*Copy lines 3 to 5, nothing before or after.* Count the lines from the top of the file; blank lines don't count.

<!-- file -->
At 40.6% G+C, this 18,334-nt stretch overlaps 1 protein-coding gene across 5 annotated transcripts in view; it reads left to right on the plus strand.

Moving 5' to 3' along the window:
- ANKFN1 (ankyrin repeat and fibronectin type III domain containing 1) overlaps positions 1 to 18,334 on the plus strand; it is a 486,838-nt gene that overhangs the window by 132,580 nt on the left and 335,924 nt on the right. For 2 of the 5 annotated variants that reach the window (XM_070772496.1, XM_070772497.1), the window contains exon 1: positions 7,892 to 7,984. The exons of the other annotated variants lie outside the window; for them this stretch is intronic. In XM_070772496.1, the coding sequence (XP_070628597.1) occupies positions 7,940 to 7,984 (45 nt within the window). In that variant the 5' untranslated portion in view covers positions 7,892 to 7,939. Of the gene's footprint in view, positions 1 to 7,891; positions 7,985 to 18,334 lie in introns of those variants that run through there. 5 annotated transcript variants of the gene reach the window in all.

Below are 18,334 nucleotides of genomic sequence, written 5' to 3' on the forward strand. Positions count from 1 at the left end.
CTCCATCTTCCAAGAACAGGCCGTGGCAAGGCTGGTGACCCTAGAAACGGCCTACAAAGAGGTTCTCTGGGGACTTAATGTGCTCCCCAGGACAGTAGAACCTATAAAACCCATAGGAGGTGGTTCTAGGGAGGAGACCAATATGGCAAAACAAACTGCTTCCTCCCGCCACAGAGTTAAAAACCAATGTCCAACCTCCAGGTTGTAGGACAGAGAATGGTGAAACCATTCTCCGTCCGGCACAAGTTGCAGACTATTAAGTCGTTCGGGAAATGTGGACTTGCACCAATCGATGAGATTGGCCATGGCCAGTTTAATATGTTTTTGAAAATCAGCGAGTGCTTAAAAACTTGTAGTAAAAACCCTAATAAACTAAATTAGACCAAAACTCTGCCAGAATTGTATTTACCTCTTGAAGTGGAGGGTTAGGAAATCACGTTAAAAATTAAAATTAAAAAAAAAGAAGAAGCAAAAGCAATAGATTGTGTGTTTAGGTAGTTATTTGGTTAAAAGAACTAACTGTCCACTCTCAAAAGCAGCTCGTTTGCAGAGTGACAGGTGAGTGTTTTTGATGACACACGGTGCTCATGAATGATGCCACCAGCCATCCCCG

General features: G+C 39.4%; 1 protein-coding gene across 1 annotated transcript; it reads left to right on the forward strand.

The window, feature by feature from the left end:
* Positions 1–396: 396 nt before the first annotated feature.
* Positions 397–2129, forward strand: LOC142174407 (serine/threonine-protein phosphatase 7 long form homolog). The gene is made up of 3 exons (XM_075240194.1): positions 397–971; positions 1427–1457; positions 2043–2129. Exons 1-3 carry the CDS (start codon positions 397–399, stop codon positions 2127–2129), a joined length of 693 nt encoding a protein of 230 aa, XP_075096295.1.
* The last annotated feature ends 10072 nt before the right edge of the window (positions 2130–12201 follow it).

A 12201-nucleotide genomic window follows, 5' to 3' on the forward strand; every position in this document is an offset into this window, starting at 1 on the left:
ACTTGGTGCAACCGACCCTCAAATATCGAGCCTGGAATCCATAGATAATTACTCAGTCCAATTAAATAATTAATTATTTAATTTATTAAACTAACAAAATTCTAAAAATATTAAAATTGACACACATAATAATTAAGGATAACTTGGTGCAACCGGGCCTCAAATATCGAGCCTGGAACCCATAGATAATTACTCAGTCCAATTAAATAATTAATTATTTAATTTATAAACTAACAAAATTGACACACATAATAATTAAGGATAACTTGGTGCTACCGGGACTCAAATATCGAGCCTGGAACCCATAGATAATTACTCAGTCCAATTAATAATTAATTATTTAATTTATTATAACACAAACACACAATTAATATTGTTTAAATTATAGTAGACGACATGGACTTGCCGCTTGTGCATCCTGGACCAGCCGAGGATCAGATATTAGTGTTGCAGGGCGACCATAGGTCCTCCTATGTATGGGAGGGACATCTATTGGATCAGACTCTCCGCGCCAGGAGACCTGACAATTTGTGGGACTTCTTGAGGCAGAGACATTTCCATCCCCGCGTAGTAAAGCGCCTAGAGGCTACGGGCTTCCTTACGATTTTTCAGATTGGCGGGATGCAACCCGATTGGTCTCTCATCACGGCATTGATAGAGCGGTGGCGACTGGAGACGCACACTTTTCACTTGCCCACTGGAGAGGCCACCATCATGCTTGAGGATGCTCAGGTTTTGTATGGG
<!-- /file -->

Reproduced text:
- ANKFN1 (ankyrin repeat and fibronectin type III domain containing 1) overlaps positions 1 to 18,334 on the plus strand; it is a 486,838-nt gene that overhangs the window by 132,580 nt on the left and 335,924 nt on the right. For 2 of the 5 annotated variants that reach the window (XM_070772496.1, XM_070772497.1), the window contains exon 1: positions 7,892 to 7,984. The exons of the other annotated variants lie outside the window; for them this stretch is intronic. In XM_070772496.1, the coding sequence (XP_070628597.1) occupies positions 7,940 to 7,984 (45 nt within the window). In that variant the 5' untranslated portion in view covers positions 7,892 to 7,939. Of the gene's footprint in view, positions 1 to 7,891; positions 7,985 to 18,334 lie in introns of those variants that run through there. 5 annotated transcript variants of the gene reach the window in all.

Below are 18,334 nucleotides of genomic sequence, written 5' to 3' on the forward strand. Positions count from 1 at the left end.
CTCCATCTTCCAAGAACAGGCCGTGGCAAGGCTGGTGACCCTAGAAACGGCCTACAAAGAGGTTCTCTGGGGACTTAATGTGCTCCCCAGGACAGTAGAACCTATAAAACCCATAGGAGGTGGTTCTAGGGAGGAGACCAATATGGCAAAACAAACTGCTTCCTCCCGCCACAGAGTTAAAAACCAATGTCCAACCTCCAGGTTGTAGGACAGAGAATGGTGAAACCATTCTCCGTCCGGCACAAGTTGCAGACTATTAAGTCGTTCGGGAAATGTGGACTTGCACCAATCGATGAGATTGGCCATGGCCAGTTTAATATGTTTTTGAAAATCAGCGAGTGCTTAAAAACTTGTAGTAAAAACCCTAATAAACTAAATTAGACCAAAACTCTGCCAGAATTGTATTTACCTCTTGAAGTGGAGGGTTAGGAAATCACGTTAAAAATTAAAATTAAAAAAAAAGAAGAAGCAAAAGCAATAGATTGTGTGTTTAGGTAGTTATTTGGTTAAAAGAACTAACTGTCCACTCTCAAAAGCAGCTCGTTTGCAGAGTGACAGGTGAGTGTTTTTGATGACACACGGTGCTCATGAATGATGCCACCAGCCATCCCCG